5th May 1999
Peace Process to dominate 1999 Ard Fheis
Sinn Fein Vice President Pat Doherty speaking at the announcement of details of the party's Ard Fheis which will be taking place in Dublin this weekend said:
As we come together this week-end the most pressing issue for Sinn Fein and the one which preoccupies the party's daily work is the peace process. There is no doubt that there is a clear and stark difference both in context and mood between this year's and last year's Ard Fheiseanna.
Last year republicans met at a time of great hope, optimism and expectation. The Good Friday agreement had just been negotiated. It was a challenging time for republicans but we positively set about the task of making our contribution to shaping the new political situation promised by the Good Friday agreement.
It is worth remembering that republicans took great risks when they endorsed the agreement, ended abstentionism to a northern Assembly, supported the referenda and accepted changes in relation to Articles 2 and 3.
The year we have passed through has been one of broken promises and missed opportunities. The implementation of the Good Friday agreement was the litmus test that politics not conflict were centre stage; that political dialogue was the key instrument for resolving the many issues of injustice not confrontation and violence.
One year on from the agreement we are no nearer the setting up of the Executive and the all-Ireland Council. One year on the peace process has been reduced to the single issue of decommissioning. One year on the unionists with the assistance of the British and Irish governments are proving that normal politics do not work. The unionists are demonstrating that their veto over change remains in place and that by threatening, by intimidating and refusing to talk they can impose their very narrow will on the rest of us. David Trimble has been rewarded for his intransigence.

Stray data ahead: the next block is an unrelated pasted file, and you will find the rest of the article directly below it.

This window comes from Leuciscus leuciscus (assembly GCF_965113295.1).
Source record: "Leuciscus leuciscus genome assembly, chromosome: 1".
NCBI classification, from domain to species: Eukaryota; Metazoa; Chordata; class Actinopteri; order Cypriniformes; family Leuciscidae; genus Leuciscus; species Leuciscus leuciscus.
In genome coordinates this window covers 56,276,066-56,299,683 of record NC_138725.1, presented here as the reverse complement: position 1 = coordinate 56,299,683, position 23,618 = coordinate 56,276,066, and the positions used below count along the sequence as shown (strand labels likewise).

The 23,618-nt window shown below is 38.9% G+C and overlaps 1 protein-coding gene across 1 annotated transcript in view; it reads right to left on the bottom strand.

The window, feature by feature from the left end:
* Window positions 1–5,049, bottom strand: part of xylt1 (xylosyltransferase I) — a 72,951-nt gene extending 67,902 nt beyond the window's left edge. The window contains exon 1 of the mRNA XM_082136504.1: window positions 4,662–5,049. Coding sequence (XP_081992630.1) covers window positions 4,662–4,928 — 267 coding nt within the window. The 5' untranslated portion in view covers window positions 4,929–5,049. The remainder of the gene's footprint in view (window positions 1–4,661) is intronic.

But it is not just the intransigence of the unionists which is undermining the peace process. There are many others as vehemently opposed to change well placed in the system who are actively blocking progress. That change of a fundamental nature is required has been brought home with dramatic effect in recent days. The report on collusion between the British forces and loyalists highlighted in a report from the British Irish Watch and taken up by the Irish government proves the corrupt and rotten nature of society in the six counties. The issue of collusion is endemic and systematic and stretches back over twenty years. It cannot be dealt with on a piece-meal, case by case basis. What is urgently required is an inquiry similar to the one carried out by Judge Goldstone, in South Africa, who unearthed the State's involvement in killings there.
It is therefore not surprising that republicans are both angry and frustrated at the manner in which the two governments have repeatedly failed to honour the commitments they made in the agreement. They are not only in breach of the agreement, they are dismissing the wishes of the almost two million people who voted YES in the referenda. We are bitterly disappointed at the performance of the two governments. They are squandering the best opportunity for resolving this conflict since partition. But all is not lost. The two governments have it within their power to reverse the downward spiral. They can restore people's confidence in the flagging peace process by immediately setting up the Executive and the all-Ireland Ministerial Council.
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